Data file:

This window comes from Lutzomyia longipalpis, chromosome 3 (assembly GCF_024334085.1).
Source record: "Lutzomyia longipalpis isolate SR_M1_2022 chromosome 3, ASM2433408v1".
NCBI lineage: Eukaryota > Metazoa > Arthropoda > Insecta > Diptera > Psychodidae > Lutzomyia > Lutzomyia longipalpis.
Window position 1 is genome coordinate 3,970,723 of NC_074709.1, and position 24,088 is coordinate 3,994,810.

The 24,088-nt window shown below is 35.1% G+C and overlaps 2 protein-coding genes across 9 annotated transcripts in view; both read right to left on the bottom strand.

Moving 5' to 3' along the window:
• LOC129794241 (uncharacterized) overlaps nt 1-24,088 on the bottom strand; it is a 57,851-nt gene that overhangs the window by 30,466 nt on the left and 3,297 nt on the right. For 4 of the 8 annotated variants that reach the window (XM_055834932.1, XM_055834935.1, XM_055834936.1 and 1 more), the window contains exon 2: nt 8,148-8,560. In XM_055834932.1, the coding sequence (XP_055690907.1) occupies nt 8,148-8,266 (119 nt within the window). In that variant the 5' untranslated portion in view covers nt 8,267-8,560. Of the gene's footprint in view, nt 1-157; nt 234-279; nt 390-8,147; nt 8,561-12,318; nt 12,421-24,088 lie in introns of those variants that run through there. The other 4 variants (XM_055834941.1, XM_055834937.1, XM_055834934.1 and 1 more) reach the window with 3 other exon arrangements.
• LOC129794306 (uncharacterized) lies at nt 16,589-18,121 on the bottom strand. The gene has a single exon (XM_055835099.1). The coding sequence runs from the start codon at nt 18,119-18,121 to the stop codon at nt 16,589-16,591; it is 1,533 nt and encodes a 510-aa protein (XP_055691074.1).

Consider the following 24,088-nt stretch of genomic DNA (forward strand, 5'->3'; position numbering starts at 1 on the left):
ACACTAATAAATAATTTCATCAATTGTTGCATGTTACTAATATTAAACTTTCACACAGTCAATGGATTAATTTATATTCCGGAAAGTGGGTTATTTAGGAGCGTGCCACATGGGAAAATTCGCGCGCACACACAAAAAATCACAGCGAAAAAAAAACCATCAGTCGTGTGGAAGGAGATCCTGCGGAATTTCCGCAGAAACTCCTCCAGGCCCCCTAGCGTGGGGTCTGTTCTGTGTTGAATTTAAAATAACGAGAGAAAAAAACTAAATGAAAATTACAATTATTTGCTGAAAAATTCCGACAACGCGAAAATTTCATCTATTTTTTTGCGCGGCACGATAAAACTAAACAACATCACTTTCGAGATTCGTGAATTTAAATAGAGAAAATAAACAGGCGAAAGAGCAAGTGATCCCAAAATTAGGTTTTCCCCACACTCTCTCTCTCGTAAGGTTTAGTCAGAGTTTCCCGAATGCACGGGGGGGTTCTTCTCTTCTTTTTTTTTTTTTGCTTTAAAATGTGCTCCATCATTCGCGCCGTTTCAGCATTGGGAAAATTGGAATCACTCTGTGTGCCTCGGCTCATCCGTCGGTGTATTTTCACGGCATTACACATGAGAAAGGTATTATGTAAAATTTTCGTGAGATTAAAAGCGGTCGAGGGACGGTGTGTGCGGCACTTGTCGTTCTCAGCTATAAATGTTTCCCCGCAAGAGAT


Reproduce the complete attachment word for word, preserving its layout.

This window comes from Lutzomyia longipalpis, chromosome 3 (assembly GCF_024334085.1).
Source record: "Lutzomyia longipalpis isolate SR_M1_2022 chromosome 3, ASM2433408v1".
NCBI lineage: Eukaryota > Metazoa > Arthropoda > Insecta > Diptera > Psychodidae > Lutzomyia > Lutzomyia longipalpis.
Window position 1 is genome coordinate 3,970,723 of NC_074709.1, and position 24,088 is coordinate 3,994,810.

The 24,088-nt window shown below is 35.1% G+C and overlaps 2 protein-coding genes across 9 annotated transcripts in view; both read right to left on the bottom strand.

Moving 5' to 3' along the window:
• LOC129794241 (uncharacterized) overlaps nt 1-24,088 on the bottom strand; it is a 57,851-nt gene that overhangs the window by 30,466 nt on the left and 3,297 nt on the right. For 4 of the 8 annotated variants that reach the window (XM_055834932.1, XM_055834935.1, XM_055834936.1 and 1 more), the window contains exon 2: nt 8,148-8,560. In XM_055834932.1, the coding sequence (XP_055690907.1) occupies nt 8,148-8,266 (119 nt within the window). In that variant the 5' untranslated portion in view covers nt 8,267-8,560. Of the gene's footprint in view, nt 1-157; nt 234-279; nt 390-8,147; nt 8,561-12,318; nt 12,421-24,088 lie in introns of those variants that run through there. The other 4 variants (XM_055834941.1, XM_055834937.1, XM_055834934.1 and 1 more) reach the window with 3 other exon arrangements.
• LOC129794306 (uncharacterized) lies at nt 16,589-18,121 on the bottom strand. The gene has a single exon (XM_055835099.1). The coding sequence runs from the start codon at nt 18,119-18,121 to the stop codon at nt 16,589-16,591; it is 1,533 nt and encodes a 510-aa protein (XP_055691074.1).

Consider the following 24,088-nt stretch of genomic DNA (forward strand, 5'->3'; position numbering starts at 1 on the left):
ACACTAATAAATAATTTCATCAATTGTTGCATGTTACTAATATTAAACTTTCACACAGTCAATGGATTAATTTATATTCCGGAAAGTGGGTTATTTAGGAGCGTGCCACATGGGAAAATTCGCGCGCACACACAAAAAATCACAGCGAAAAAAAAACCATCAGTCGTGTGGAAGGAGATCCTGCGGAATTTCCGCAGAAACTCCTCCAGGCCCCCTAGCGTGGGGTCTGTTCTGTGTTGAATTTAAAATAACGAGAGAAAAAAACTAAATGAAAATTACAATTATTTGCTGAAAAATTCCGACAACGCGAAAATTTCATCTATTTTTTTGCGCGGCACGATAAAACTAAACAACATCACTTTCGAGATTCGTGAATTTAAATAGAGAAAATAAACAGGCGAAAGAGCAAGTGATCCCAAAATTAGGTTTTCCCCACACTCTCTCTCTCGTAAGGTTTAGTCAGAGTTTCCCGAATGCACGGGGGGGTTCTTCTCTTCTTTTTTTTTTTTTGCTTTAAAATGTGCTCCATCATTCGCGCCGTTTCAGCATTGGGAAAATTGGAATCACTCTGTGTGCCTCGGCTCATCCGTCGGTGTATTTTCACGGCATTACACATGAGAAAGGTATTATGTAAAATTTTCGTGAGATTAAAAGCGGTCGAGGGACGGTGTGTGCGGCACTTGTCGTTCTCAGCTATAAATGTTTCCCCGCAAGAGAT